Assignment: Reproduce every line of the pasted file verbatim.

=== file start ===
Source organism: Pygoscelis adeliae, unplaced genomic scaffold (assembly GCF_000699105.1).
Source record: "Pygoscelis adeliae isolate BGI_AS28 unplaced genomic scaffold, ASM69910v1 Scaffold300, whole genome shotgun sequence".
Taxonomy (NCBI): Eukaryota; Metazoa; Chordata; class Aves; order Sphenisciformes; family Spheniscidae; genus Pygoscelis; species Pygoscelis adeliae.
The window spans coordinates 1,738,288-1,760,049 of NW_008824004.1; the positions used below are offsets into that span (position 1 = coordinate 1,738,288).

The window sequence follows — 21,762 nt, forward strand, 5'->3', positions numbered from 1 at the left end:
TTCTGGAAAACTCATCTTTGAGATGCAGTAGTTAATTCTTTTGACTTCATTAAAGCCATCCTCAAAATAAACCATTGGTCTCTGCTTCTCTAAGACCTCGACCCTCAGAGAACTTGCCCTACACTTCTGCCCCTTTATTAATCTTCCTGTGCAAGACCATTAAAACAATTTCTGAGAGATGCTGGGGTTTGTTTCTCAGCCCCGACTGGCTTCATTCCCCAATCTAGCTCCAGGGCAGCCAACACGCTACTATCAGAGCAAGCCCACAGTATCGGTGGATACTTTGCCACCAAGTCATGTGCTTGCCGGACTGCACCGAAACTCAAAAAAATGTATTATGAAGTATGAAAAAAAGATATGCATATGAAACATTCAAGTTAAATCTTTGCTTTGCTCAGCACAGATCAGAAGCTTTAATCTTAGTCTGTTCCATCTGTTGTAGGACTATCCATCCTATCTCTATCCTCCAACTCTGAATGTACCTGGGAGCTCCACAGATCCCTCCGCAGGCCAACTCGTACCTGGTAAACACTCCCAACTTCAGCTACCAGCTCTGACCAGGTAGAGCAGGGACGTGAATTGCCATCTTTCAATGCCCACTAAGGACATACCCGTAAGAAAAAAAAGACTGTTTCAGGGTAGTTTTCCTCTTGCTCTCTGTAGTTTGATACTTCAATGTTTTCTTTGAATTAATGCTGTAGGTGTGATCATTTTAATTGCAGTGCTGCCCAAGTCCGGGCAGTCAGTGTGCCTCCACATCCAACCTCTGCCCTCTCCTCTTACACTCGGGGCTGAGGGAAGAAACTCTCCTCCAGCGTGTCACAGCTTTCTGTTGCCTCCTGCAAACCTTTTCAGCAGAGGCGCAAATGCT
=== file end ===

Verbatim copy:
Source organism: Pygoscelis adeliae, unplaced genomic scaffold (assembly GCF_000699105.1).
Source record: "Pygoscelis adeliae isolate BGI_AS28 unplaced genomic scaffold, ASM69910v1 Scaffold300, whole genome shotgun sequence".
Taxonomy (NCBI): Eukaryota; Metazoa; Chordata; class Aves; order Sphenisciformes; family Spheniscidae; genus Pygoscelis; species Pygoscelis adeliae.
The window spans coordinates 1,738,288-1,760,049 of NW_008824004.1; the positions used below are offsets into that span (position 1 = coordinate 1,738,288).

The window sequence follows — 21,762 nt, forward strand, 5'->3', positions numbered from 1 at the left end:
TTCTGGAAAACTCATCTTTGAGATGCAGTAGTTAATTCTTTTGACTTCATTAAAGCCATCCTCAAAATAAACCATTGGTCTCTGCTTCTCTAAGACCTCGACCCTCAGAGAACTTGCCCTACACTTCTGCCCCTTTATTAATCTTCCTGTGCAAGACCATTAAAACAATTTCTGAGAGATGCTGGGGTTTGTTTCTCAGCCCCGACTGGCTTCATTCCCCAATCTAGCTCCAGGGCAGCCAACACGCTACTATCAGAGCAAGCCCACAGTATCGGTGGATACTTTGCCACCAAGTCATGTGCTTGCCGGACTGCACCGAAACTCAAAAAAATGTATTATGAAGTATGAAAAAAAGATATGCATATGAAACATTCAAGTTAAATCTTTGCTTTGCTCAGCACAGATCAGAAGCTTTAATCTTAGTCTGTTCCATCTGTTGTAGGACTATCCATCCTATCTCTATCCTCCAACTCTGAATGTACCTGGGAGCTCCACAGATCCCTCCGCAGGCCAACTCGTACCTGGTAAACACTCCCAACTTCAGCTACCAGCTCTGACCAGGTAGAGCAGGGACGTGAATTGCCATCTTTCAATGCCCACTAAGGACATACCCGTAAGAAAAAAAAGACTGTTTCAGGGTAGTTTTCCTCTTGCTCTCTGTAGTTTGATACTTCAATGTTTTCTTTGAATTAATGCTGTAGGTGTGATCATTTTAATTGCAGTGCTGCCCAAGTCCGGGCAGTCAGTGTGCCTCCACATCCAACCTCTGCCCTCTCCTCTTACACTCGGGGCTGAGGGAAGAAACTCTCCTCCAGCGTGTCACAGCTTTCTGTTGCCTCCTGCAAACCTTTTCAGCAGAGGCGCAAATGCT